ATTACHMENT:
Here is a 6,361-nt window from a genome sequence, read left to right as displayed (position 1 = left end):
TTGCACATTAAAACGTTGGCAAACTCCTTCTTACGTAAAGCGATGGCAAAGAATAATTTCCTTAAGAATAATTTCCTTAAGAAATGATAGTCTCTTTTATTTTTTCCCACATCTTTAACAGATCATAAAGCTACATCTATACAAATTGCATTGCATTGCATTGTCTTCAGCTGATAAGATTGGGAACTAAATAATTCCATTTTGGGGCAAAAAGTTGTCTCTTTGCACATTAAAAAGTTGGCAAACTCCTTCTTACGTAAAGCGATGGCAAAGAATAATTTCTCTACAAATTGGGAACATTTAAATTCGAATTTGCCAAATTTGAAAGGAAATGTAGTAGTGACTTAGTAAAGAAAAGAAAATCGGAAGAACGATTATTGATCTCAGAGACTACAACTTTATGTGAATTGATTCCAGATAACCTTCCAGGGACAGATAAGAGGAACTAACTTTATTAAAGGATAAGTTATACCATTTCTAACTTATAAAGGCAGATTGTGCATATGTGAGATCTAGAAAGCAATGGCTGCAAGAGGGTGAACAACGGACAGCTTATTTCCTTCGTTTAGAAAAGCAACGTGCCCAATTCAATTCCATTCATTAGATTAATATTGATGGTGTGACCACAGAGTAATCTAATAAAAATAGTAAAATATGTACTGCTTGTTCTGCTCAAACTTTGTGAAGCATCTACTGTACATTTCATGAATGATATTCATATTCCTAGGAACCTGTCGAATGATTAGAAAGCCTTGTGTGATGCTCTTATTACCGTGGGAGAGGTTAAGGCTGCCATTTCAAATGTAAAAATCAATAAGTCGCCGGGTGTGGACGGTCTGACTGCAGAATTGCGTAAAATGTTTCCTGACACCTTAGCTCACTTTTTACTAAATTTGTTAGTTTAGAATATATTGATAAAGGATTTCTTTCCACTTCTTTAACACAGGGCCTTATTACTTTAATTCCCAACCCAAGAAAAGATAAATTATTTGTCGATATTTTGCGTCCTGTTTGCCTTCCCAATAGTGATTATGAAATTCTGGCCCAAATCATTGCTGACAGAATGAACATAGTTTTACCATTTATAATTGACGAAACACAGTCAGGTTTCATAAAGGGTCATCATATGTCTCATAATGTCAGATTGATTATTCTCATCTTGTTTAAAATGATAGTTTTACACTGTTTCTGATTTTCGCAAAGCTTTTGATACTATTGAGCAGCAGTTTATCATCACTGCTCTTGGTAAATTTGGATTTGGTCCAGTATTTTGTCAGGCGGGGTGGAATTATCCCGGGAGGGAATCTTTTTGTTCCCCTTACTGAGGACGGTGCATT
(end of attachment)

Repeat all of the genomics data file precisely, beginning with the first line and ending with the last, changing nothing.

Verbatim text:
Here is a 6,361-nt window from a genome sequence, read left to right as displayed (position 1 = left end):
TTGCACATTAAAACGTTGGCAAACTCCTTCTTACGTAAAGCGATGGCAAAGAATAATTTCCTTAAGAATAATTTCCTTAAGAAATGATAGTCTCTTTTATTTTTTCCCACATCTTTAACAGATCATAAAGCTACATCTATACAAATTGCATTGCATTGCATTGTCTTCAGCTGATAAGATTGGGAACTAAATAATTCCATTTTGGGGCAAAAAGTTGTCTCTTTGCACATTAAAAAGTTGGCAAACTCCTTCTTACGTAAAGCGATGGCAAAGAATAATTTCTCTACAAATTGGGAACATTTAAATTCGAATTTGCCAAATTTGAAAGGAAATGTAGTAGTGACTTAGTAAAGAAAAGAAAATCGGAAGAACGATTATTGATCTCAGAGACTACAACTTTATGTGAATTGATTCCAGATAACCTTCCAGGGACAGATAAGAGGAACTAACTTTATTAAAGGATAAGTTATACCATTTCTAACTTATAAAGGCAGATTGTGCATATGTGAGATCTAGAAAGCAATGGCTGCAAGAGGGTGAACAACGGACAGCTTATTTCCTTCGTTTAGAAAAGCAACGTGCCCAATTCAATTCCATTCATTAGATTAATATTGATGGTGTGACCACAGAGTAATCTAATAAAAATAGTAAAATATGTACTGCTTGTTCTGCTCAAACTTTGTGAAGCATCTACTGTACATTTCATGAATGATATTCATATTCCTAGGAACCTGTCGAATGATTAGAAAGCCTTGTGTGATGCTCTTATTACCGTGGGAGAGGTTAAGGCTGCCATTTCAAATGTAAAAATCAATAAGTCGCCGGGTGTGGACGGTCTGACTGCAGAATTGCGTAAAATGTTTCCTGACACCTTAGCTCACTTTTTACTAAATTTGTTAGTTTAGAATATATTGATAAAGGATTTCTTTCCACTTCTTTAACACAGGGCCTTATTACTTTAATTCCCAACCCAAGAAAAGATAAATTATTTGTCGATATTTTGCGTCCTGTTTGCCTTCCCAATAGTGATTATGAAATTCTGGCCCAAATCATTGCTGACAGAATGAACATAGTTTTACCATTTATAATTGACGAAACACAGTCAGGTTTCATAAAGGGTCATCATATGTCTCATAATGTCAGATTGATTATTCTCATCTTGTTTAAAATGATAGTTTTACACTGTTTCTGATTTTCGCAAAGCTTTTGATACTATTGAGCAGCAGTTTATCATCACTGCTCTTGGTAAATTTGGATTTGGTCCAGTATTTTGTCAGGCGGGGTGGAATTATCCCGGGAGGGAATCTTTTTGTTCCCCTTACTGAGGACGGTGCATT